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Aphis sambuci

Elder aphid

On this page: Identification & Distribution  Biology & Ecology 

Identification & Distribution:

On their primary host, Aphis sambuci apterae (see first picture below) are very variable in colour from dark green through to yellowish brown; on their secondary host Aphis sambuci are usually dark green. Adults and immatures often have white waxy stripes acros the sides of the abdominal segments. Antennae, siphunculi and legs blackish on the primary host and brownish in root colonies. The cauda is dark and bluntly tapering. The body length of adult Aphis sambuci apterae is 2.0-3.5 mm.

The dorsal abdominal sclerotic pattern comprises small marginal and postsiphuncular sclerites, dark intersegmental muscle sclerites and variably complete transverse bands across tergites 6-8. Tergites 1-4 and and 7 have marginal tubercles (visible if you expand the images below) between their dark marginal sclerites. Alates have larger postsiphunculars, well developed marginals, stronger bands on tergites 7-8 and some unpaired median dorsal sclerites.

The clarified slide mounts below are of adult viviparous female Aphis sambuci : wingless, and winged.

Micrographs of clarified mounted  aptera & alate courtesy Favret, C. & G.L. Miller, AphID.  Identification Technology Program, CPHST, PPQ, APHIS, USDA; Fort Collins, CO.

The elder aphid normally host alternates between elder (Sambucus nigra) in spring where it forms dense colonies, and the roots and root collars of various herbs such as docks (Rumex) and campions (Silene). Sexual forms of Aphis sambuci occur in autumn. It is strongly ant attended on the primary host and sheltered by ants on the secondary host roots. It occurs throughout the northern continents.

 

Biology & Ecology:

Life cycle

The overwintering eggs are laid in the axils of buds and in cracks of the bark of elder. These hatch early in the year to give apterous fundatrices, the progeny of which are also all apterous. These give rise to very large colonies on elder.

Winged females appear in the third and subsequent generations, but no generations consist entirely of alates so colonies can be found on elder throughout the summer. The alates show a marked tendency to aggregate on the leaves (Jacob, 1949b ). The elder aphid is unusually well adapted to the urban environment, and can often be found on the young shoots of elder growing in marginal habitats such as carparks and roadsides.

Some of the alatae migrate to the secondary host, namely the roots of docks (Rumex), campions (Silene), pinks (Dianthe) and saxifrages (Saxifraga).

The picture above shows a colony of Aphis sambuci on the roots of Silene dioica (red campion).

Colour

The first picture below shows a mixture of the two main colour forms - dark green or golden brown.

 

The adult apterae, and sometimes the immatures, often have white waxy stripes across the sides of the abdominal segments. The immatures in the colony second-above are a lighter green with a light wax powdering (pulverulence).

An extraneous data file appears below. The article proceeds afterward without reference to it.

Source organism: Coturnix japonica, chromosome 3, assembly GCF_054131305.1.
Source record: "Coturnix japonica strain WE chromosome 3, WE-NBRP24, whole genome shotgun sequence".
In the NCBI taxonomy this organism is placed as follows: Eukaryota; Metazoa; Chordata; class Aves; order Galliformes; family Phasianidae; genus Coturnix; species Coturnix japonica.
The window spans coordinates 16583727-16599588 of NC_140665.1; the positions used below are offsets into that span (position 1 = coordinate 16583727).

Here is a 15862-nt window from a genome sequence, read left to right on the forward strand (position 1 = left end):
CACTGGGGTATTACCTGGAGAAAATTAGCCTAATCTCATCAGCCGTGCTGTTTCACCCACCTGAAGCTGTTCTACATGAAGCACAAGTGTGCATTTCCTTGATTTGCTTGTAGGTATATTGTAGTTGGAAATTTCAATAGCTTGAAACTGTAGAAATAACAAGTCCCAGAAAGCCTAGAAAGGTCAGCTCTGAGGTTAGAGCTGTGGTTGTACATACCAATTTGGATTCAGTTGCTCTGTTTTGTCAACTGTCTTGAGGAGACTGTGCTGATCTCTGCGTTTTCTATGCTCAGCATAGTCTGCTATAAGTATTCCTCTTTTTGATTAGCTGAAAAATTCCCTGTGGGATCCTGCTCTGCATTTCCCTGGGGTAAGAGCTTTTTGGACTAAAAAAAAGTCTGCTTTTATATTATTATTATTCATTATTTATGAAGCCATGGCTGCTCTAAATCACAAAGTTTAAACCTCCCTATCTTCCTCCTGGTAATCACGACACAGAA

Ant attendance

Aphis sambuci is strongly attended by ants, often Lasius niger, on both the primary (see picture below) and secondary host.

On the secondary host Aphis sambuci colonies are usually tented over with earth by the ants.

 

Natural enemies

The large colonies sometimes attract large numbers of predators, despite the fact that Aphis sambuci contains toxic compounds. Some predators do tend to avoid it - for example Coccinella septempunctata avoids it except just after overwintering - although it will still consume Aphis sambuci (preferentially!) in the laboratory situation (Nedved & Salvucci, 2008 ). The picture below shows an adult two-spot ladybird predating elder aphid.

It is also not uncommon to find hoverfly larvae lurking in the middle of a Aphis sambuci colony consuming them avidly.

Acknowledgements

We have made provisional identifications from high resolution photos of living specimens, along with host plant identity. In the great majority of cases, identifications have been confirmed by microscopic examination of preserved specimens. We have used the keys and species accounts of Blackman & Eastop (1994)  and Blackman & Eastop (2006)  supplemented with Blackman (1974) , Stroyan (1977) , Stroyan (1984) , Blackman & Eastop (1984) , Heie (1980-1995) , Dixon & Thieme (2007)  and Blackman (2010) . We fully acknowledge these authors as the source for the (summarized) taxonomic information we have presented. Any errors in identification or information are ours alone, and we would be very grateful for any corrections. For assistance on the terms used for aphid morphology we suggest the figure  provided by Blackman & Eastop (2006).

Useful weblinks 

References

  •  Jacob, F.H. (1949a). A study of Aphis sambuci L. (Hemiptera: Aphididae) and a discussion of its bearing upon the study of the "black aphids". Part I. Proceedings of the Royal Entomological Society of London 24(7-9), 90-98. Abstract 

  •  Jacob, F.H. (1949b). A study of Aphis sambuci L. (Hemiptera: Aphididae) and a discussion of its bearing upon the study of the "black aphids". Part II. Proceedings of the Royal Entomological Society of London 24(10-12), 99-110. Abstract 

  •  Nedved, O. & Salvucci, S. (2008). Ladybird Coccinella septempunctata (Coleoptera: Coccinellidae) prefers toxic prey in laboratory choice experiment. European Journal of Entomology 105(3), 431-436. Full text 

  •  Stroyan, H.L.G. (1984). Aphids - Pterocommatinae and Aphidinae (Aphidini). Handbooks for the identification of British insects. 2(6) Royal Entomological Society of London.